Interactive map of blogosphere. From Hurst. Click to enlargeThere’s been a recent flurry of articles concerning visualization of the web itself, and what such visualization might say about the social networks that live and breathe because of the abilities of the net. This topic is a necessary follow-up, then, to my previous posts on new visualization techniques in web searching.
A conference at UPenn in June 2006 titled The Hyperlinked Society focused on "the effects of digital links on people’s ability to understand and care about their larger society. " The following blurb is from the intro page; the program was quite ambitious:
Most internet users know hyperlinks as highlighted words on a web page that take them to certain other sites. But hyperlinks today are quite complex forms of instant connection—for example, tags, API mashups, and RSS feeds. Moreover, media convergence has led to increased instant linking among desktop computers, cell phones, PDAs, MP3 players, digital video recorders, and even billboards. Through these activities and far more, “links” are becoming the basic forces that relate creative works to one another. Links nominate what ideas and actors have the right to be heard and with what priority. Various stakeholders in society recognize the political and economic value of these connections. Governments, corporations, non-profits and individual media users often work to digitally privilege certain ideas over others. Do links encourage people to see beyond their personal situations and know the broad world in diverse ways? Or, instead, do links encourage people to drill into their own territories and not learn about social concerns that seem irrelevant to their personal interests? What roles do economic and political considerations play in creating links that nudge people in one or the other direction?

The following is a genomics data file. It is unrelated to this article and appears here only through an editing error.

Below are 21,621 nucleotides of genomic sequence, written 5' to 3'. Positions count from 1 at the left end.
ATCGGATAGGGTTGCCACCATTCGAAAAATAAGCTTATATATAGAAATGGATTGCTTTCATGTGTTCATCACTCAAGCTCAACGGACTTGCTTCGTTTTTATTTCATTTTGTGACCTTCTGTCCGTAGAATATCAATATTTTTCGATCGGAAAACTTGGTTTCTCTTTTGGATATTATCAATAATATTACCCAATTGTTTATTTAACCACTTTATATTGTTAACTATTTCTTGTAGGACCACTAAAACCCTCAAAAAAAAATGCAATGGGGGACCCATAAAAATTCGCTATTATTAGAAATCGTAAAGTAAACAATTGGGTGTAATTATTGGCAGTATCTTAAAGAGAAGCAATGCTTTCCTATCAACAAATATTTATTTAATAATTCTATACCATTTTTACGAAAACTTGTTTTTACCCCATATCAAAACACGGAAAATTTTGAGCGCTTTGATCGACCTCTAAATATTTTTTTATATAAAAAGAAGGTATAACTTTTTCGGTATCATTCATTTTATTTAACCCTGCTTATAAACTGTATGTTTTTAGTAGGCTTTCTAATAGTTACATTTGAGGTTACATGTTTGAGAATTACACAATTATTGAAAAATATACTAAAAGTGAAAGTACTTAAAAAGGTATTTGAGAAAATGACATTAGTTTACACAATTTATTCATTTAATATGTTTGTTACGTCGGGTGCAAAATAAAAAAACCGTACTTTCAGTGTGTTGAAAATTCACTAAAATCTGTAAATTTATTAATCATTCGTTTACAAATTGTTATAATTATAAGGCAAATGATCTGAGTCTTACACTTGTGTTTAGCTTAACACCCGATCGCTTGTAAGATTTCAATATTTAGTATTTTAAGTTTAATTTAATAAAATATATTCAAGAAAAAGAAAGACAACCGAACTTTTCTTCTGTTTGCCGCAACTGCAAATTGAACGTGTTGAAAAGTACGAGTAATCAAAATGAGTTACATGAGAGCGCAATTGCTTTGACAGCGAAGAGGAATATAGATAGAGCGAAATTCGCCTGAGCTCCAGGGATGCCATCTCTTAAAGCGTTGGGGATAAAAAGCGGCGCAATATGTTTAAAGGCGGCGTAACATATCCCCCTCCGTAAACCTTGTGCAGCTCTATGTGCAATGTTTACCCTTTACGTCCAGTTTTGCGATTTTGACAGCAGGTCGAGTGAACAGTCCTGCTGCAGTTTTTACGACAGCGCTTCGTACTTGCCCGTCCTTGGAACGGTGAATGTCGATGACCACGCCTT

One of the participants at the conference was Matthew Hurst, director of science and innovation for Nielsen BuzzMetrics, a company that analyzes Internet trends for businesses. He has created a series of maps of links among the most popular blogs, producing a unique view of "the core of the blogosphere." (See the article in the April 2007 Discover for more about web mapping.)
The maps help visualize the links among blogs, using size, color, and proximity to denote high linkage. Hurst’s techniques allow for a different type of analysis of blogosphere, finding, e.g., that technology and social-policitcal commentary blogs have the most links (no surprise there)
Hurst is one among many who are using different techniques to produce their maps. Most maps have a fractal-quality to them because of all of the multitude of back-and-forth links. Hurst also maintains a blog devoted to mapping and visualization: see Data Mining: Text Mining, Visualization and Social Media.
To see the interactive map at the top of this post in all its linked glory, click here.